The dream is a regional aquatic center to serve all of the Globe Miami area, but there are a few substantial hurdles to get over before the first big splash.
Senate Bill 1416 was designed to create a revitalization tax district that included the county, the municipalities of Globe and Miami, as well as two school districts. It passed the state Senate in February but was never assigned to the agenda for the House and died. Globe City Manager Paul Jepson said one of the reasons it failed to get traction was the county (Gila) went neutral.
“We got it through Senate, but it was tough,” he said. “The bill was never assigned to the agenda, and that killed it.”
Although the Cobre Valley Regional Aquatic Center Committee feels confident it can raise the capital needed to build the facility through grants, fund-raising, philanthropy and foundation support, members want to make sure once it’s built it can stay open. The Senate bill, had it passed, would have allowed a tax district to be formed, which would then have gone to a vote of its residents.
“Other pools got money to build but failed to make sure they had M&O (maintenance and operation costs),” Evelyn Vargas, committee chair, said. “That’s why we’re going through the pains of getting the district formed.”
Vargas said the committee worked hard with Senator Frank Pratt (R) to prepare the bill, and he was able to get it through the Senate Finance Committee. The bill was also supported by Representatives David Cook (R) and T.J. Shope (R).
Total project costs will be about $7 million and will include site prep, the pools, slide, fencing, deck, asphalt, the hospital road connection and other construction, permitting and fees connected to building the facility. The committee estimates it will take about three years to raise about $9 million for capital, and construction will start within the third year.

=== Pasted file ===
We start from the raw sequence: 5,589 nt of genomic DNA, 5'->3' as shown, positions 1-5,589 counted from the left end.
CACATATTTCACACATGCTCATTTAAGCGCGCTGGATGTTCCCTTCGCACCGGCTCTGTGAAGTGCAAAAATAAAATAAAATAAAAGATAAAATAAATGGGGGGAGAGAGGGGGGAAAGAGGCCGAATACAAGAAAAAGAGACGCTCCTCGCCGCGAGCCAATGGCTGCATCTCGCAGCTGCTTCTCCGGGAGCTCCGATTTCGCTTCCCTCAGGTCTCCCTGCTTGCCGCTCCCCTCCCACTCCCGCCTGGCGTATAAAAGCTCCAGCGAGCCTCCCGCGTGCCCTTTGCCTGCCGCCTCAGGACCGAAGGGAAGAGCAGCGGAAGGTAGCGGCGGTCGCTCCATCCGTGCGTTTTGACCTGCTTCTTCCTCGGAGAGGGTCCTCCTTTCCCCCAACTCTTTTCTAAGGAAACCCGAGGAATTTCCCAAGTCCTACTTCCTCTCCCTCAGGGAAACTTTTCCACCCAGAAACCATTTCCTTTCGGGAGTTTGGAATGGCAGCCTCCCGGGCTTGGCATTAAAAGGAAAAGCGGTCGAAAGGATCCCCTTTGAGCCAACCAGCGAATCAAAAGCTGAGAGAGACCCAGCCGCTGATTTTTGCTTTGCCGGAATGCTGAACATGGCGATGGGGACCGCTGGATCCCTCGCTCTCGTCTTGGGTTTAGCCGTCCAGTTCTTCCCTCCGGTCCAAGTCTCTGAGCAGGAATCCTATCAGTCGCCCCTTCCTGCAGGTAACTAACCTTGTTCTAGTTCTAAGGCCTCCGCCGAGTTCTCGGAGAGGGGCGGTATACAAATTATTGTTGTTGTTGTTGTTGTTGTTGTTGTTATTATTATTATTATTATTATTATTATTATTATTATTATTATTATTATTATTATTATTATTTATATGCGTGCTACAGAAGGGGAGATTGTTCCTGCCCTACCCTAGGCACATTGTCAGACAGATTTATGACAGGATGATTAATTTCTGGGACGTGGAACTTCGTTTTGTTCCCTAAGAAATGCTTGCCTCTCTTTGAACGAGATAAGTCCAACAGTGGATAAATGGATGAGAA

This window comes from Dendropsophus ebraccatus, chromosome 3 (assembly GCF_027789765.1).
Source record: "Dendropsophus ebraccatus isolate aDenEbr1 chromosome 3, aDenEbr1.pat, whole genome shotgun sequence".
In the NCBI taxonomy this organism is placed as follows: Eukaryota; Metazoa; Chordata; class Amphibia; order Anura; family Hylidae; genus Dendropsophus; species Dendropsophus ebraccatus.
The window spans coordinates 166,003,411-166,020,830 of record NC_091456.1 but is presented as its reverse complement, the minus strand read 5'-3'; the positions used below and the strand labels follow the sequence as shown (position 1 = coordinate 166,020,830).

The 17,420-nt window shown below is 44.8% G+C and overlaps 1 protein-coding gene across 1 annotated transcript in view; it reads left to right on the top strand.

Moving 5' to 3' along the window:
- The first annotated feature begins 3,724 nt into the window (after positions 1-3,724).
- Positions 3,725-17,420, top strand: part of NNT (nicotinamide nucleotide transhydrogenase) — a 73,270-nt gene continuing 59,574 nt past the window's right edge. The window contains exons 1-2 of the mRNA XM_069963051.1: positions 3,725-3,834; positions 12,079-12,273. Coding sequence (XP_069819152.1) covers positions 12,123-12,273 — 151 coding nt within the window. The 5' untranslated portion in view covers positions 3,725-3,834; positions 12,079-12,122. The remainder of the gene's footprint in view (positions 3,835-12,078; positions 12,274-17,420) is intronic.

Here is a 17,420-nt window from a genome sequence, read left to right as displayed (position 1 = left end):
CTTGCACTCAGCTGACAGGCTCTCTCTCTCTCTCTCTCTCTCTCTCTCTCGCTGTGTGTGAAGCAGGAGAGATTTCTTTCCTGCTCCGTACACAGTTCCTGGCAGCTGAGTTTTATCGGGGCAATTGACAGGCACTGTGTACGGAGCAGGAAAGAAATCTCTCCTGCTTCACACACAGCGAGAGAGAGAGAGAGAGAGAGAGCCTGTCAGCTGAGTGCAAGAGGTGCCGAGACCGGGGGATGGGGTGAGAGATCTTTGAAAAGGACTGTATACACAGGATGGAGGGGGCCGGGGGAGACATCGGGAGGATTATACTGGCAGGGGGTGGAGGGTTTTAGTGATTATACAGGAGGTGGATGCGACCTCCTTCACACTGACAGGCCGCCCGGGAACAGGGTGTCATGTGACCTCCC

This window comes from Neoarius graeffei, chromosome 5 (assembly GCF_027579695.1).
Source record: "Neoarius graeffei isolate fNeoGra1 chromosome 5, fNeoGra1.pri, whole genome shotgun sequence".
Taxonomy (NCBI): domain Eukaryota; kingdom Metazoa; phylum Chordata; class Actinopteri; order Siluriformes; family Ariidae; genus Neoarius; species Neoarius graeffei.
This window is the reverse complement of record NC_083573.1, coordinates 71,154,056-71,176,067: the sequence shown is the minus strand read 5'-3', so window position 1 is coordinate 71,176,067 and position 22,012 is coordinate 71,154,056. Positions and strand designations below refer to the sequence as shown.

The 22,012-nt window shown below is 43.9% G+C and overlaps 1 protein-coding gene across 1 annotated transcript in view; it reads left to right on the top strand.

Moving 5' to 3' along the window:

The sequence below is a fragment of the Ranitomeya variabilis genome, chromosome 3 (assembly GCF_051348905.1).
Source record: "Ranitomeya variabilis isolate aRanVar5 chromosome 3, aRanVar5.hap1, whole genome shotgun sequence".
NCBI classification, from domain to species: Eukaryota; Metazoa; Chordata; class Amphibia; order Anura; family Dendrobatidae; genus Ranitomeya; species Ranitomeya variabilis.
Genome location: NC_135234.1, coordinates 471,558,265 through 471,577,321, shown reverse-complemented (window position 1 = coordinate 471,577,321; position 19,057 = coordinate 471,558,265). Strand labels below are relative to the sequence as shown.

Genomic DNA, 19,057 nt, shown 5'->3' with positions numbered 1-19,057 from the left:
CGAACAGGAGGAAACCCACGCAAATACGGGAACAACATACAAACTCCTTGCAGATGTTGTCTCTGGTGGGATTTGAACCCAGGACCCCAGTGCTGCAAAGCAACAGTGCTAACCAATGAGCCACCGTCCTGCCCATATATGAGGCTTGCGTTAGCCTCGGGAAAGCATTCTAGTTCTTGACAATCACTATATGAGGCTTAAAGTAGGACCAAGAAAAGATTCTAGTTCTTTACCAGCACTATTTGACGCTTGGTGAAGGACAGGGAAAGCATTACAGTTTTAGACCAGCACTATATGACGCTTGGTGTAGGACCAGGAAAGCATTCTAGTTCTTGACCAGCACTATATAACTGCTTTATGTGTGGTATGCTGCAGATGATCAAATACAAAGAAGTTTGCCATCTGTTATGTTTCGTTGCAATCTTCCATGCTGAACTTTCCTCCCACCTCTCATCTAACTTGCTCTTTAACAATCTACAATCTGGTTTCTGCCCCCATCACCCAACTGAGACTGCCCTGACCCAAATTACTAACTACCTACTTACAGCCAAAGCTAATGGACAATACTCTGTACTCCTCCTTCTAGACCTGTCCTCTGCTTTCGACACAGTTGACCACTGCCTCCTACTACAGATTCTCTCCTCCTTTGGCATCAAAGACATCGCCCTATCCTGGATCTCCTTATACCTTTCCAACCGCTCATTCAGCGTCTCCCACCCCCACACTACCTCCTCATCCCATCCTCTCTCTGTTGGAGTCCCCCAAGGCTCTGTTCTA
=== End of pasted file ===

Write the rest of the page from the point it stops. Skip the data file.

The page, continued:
This project cannot, however, be considered a case of “build it, and they will come” because there is no doubt the facility will be used. The issues the committee is grappling with are the costs associated with keeping it open.
Daily fees, admissions, summer and nine-month passes will only pay a small percentage of the first year’s M&O of about $486,592. Year one’s income would only be about $82,430. Thus, the plan to form a tax district to pay for employees, supplies, contracts and replacement of equipment.
The Aquatic Committee is already planning its next steps. At one of its March meetings, it decided it needs to do the following:
- Ask two representatives from the councils of Miami and Globe to join the committee;
- Get the county on board to support a new bill. This includes giving county representatives an autopsy about the death of the first bill and find out if they will support moving forward with another one;
- Gather intelligence about why the first bill failed and change what needs to be changed;
- Work with Senator Pratt and APS to formulate a new bill to be taken to the Legislature this fall. Garner the support and advice of Cook and Shope;